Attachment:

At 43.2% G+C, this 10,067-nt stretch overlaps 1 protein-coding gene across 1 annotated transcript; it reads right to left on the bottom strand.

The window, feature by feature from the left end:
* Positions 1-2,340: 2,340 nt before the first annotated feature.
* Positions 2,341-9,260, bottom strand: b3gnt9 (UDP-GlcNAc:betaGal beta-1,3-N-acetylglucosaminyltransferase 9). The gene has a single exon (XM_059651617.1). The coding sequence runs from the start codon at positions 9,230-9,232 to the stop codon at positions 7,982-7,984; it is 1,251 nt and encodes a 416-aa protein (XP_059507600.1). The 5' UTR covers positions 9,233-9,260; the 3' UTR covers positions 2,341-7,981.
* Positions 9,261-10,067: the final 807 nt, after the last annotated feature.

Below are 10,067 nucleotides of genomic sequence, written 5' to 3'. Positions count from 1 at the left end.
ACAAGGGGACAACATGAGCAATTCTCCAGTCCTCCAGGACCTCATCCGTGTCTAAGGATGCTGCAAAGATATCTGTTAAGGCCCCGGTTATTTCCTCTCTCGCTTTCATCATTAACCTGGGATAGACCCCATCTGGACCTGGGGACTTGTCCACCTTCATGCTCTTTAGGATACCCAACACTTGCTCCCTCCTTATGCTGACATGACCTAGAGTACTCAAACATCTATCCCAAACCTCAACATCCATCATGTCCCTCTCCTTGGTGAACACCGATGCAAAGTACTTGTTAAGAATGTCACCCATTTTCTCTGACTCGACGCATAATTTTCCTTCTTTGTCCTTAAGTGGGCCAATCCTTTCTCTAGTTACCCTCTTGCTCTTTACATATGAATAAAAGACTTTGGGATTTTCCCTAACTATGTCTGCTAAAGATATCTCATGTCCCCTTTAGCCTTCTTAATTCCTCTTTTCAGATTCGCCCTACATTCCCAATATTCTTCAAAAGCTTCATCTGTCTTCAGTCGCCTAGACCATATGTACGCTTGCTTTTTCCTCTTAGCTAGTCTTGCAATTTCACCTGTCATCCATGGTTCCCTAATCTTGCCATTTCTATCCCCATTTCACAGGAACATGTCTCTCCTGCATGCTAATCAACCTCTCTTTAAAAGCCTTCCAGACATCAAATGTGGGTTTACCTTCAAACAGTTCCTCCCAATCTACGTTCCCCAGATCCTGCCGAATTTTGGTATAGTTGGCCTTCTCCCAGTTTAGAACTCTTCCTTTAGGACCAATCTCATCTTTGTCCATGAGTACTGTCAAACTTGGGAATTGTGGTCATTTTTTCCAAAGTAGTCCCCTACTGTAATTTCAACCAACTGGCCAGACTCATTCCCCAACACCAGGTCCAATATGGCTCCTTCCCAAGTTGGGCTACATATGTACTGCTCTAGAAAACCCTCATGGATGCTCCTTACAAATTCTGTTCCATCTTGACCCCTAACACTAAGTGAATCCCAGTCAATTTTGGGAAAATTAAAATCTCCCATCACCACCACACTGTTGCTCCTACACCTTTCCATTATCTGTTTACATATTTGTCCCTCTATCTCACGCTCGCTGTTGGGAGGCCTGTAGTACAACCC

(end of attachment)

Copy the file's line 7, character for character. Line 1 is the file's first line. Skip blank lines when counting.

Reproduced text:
ACAAGGGGACAACATGAGCAATTCTCCAGTCCTCCAGGACCTCATCCGTGTCTAAGGATGCTGCAAAGATATCTGTTAAGGCCCCGGTTATTTCCTCTCTCGCTTTCATCATTAACCTGGGATAGACCCCATCTGGACCTGGGGACTTGTCCACCTTCATGCTCTTTAGGATACCCAACACTTGCTCCCTCCTTATGCTGACATGACCTAGAGTACTCAAACATCTATCCCAAACCTCAACATCCATCATGTCCCTCTCCTTGGTGAACACCGATGCAAAGTACTTGTTAAGAATGTCACCCATTTTCTCTGACTCGACGCATAATTTTCCTTCTTTGTCCTTAAGTGGGCCAATCCTTTCTCTAGTTACCCTCTTGCTCTTTACATATGAATAAAAGACTTTGGGATTTTCCCTAACTATGTCTGCTAAAGATATCTCATGTCCCCTTTAGCCTTCTTAATTCCTCTTTTCAGATTCGCCCTACATTCCCAATATTCTTCAAAAGCTTCATCTGTCTTCAGTCGCCTAGACCATATGTACGCTTGCTTTTTCCTCTTAGCTAGTCTTGCAATTTCACCTGTCATCCATGGTTCCCTAATCTTGCCATTTCTATCCCCATTTCACAGGAACATGTCTCTCCTGCATGCTAATCAACCTCTCTTTAAAAGCCTTCCAGACATCAAATGTGGGTTTACCTTCAAACAGTTCCTCCCAATCTACGTTCCCCAGATCCTGCCGAATTTTGGTATAGTTGGCCTTCTCCCAGTTTAGAACTCTTCCTTTAGGACCAATCTCATCTTTGTCCATGAGTACTGTCAAACTTGGGAATTGTGGTCATTTTTTCCAAAGTAGTCCCCTACTGTAATTTCAACCAACTGGCCAGACTCATTCCCCAACACCAGGTCCAATATGGCTCCTTCCCAAGTTGGGCTACATATGTACTGCTCTAGAAAACCCTCATGGATGCTCCTTACAAATTCTGTTCCATCTTGACCCCTAACACTAAGTGAATCCCAGTCAATTTTGGGAAAATTAAAATCTCCCATCACCACCACACTGTTGCTCCTACACCTTTCCATTATCTGTTTACATATTTGTCCCTCTATCTCACGCTCGCTGTTGGGAGGCCTGTAGTACAACCC